Westinghouse Electric Corporation built Televox in 1926; it was a cardboard cutout connected to various devices which users could turn on and off.[47] In 1927, Fritz Lang's Metropolis was released; the Maschinenmensch ("machine-human"), a gynoid humanoid robot, also called "Parody", "Futura", "Robotrix", or the "Maria impersonator" (played by German actress Brigitte Helm), was the first robot ever to be depicted on film.[48]

The most famous Japanese robotic automata was presented to the public in 1927. The Gakutensoku was supposed to have a diplomatic role. Actuated by compressed air, it could write fluidly and raise its eyelids.[16] Many robots were constructed before the dawn of computer-controlled servomechanisms, for the public relations purposes of major firms. These were essentially machines that could perform a few stunts, like the automata of the 18th century. In 1928, one of the first humanoid robots was exhibited at the annual exhibition of the Model Engineers Society in London. Invented by W. H. Richards, the robot - named Eric - consisted of an aluminium suit of armour with eleven electromagnets and one motor powered by a 12-volt power source. The robot could move its hands and head and could be controlled by remote control or voice control.[49]


The earliest designs of industrial robots were put into production in the United States. These manipulators had joints modelled on human shoulder-arm-wrist kinetics to replicate human motions like pulling, pushing, pressing and lifting. Motions could be controlled through cam and switch programming. In 1938 Willard V. Pollard filed the first patent application for such an arm, the "Position Controlling Apparatus" with electronic controllers, pneumatic cylinder and motors that powered six axes of motion. But the large drum memory made programming time-consuming and difficult.[50]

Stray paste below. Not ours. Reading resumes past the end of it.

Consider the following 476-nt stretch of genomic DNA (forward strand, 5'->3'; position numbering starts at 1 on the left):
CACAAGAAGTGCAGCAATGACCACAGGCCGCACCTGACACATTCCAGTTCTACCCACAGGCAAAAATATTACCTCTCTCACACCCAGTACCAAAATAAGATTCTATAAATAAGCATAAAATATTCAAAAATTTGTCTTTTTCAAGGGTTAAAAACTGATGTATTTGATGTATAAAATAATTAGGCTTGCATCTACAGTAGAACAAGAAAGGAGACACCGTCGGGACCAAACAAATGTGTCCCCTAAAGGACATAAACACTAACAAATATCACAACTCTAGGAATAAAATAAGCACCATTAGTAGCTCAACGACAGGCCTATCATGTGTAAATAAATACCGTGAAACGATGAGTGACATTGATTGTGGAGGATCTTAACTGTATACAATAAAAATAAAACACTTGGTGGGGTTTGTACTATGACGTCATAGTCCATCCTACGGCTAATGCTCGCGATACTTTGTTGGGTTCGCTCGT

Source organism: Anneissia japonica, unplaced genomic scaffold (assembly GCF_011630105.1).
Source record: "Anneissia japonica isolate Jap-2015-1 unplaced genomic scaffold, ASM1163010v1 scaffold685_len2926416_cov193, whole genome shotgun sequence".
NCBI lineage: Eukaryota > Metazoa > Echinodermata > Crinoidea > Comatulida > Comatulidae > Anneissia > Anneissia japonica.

In 1939, the humanoid robot known as Elektro appeared at the World's Fair.[51][52] Seven feet tall (2.1 m) and weighing 265 pounds (120 kg), it could walk by voice command, speak about 700 words (using a 78-rpm record player), smoke cigarettes, blow up balloons, and move its head and arms. The body consisted of a steel gear cam and motor skeleton covered by an aluminium skin.[53]

In 1939 Konrad Zuse constructed the first programmable electromechanical computer, laying the foundation for the construction of a humanoid machine that is now deemed a robot.[43] The paractical application of binary logic to electric switches had been demonstrated by Claude Shannon, but his calculator was not programmable.[54]


In 1941 and 1942, Isaac Asimov formulated the Three Laws of Robotics, and in the process coined the word "robotics". In 1945 Vannevar Bush published As We May Think, an essay that investigated the potential of electronic data processing. He predicted the rise of computers, digital word processors, voice recognition and machine translation. He was later credited by Ted Nelson, the inventor of hypertext.[13] In 1948, Norbert Wiener formulated the principles of cybernetics, the basis of practical robotics.

In 1943 Arturo Rosenblueth, Norbert Wiener and Julian Bigelow adopted the human central nervous system as control paradigm for automatic weapons systems. In doing so they pioneered cybernetics (Greek for steersman) and modelled data processing on the assumption that an animal continually communicates its sensorial experience to its central nervous system as automatic and involuntary feedback, thus being able to regulate processes such as respiration, circulation and digestion.[55] Following the Second World War, at a 1946 conference on cybernetics, Warren McCulloch gathered a team of mathematicians, computer engineers, physiologists and psychologists to work on machine operation using biological systems as starting point. Following the publication of his book in 1948, Wiener's idea that inanimate systems could simulate biological and social systems through the use of sensors led to the adaption of cybernetic theories into industrial machines. But servo controllers proofed inadequate in achieving the desired level of automation.[56]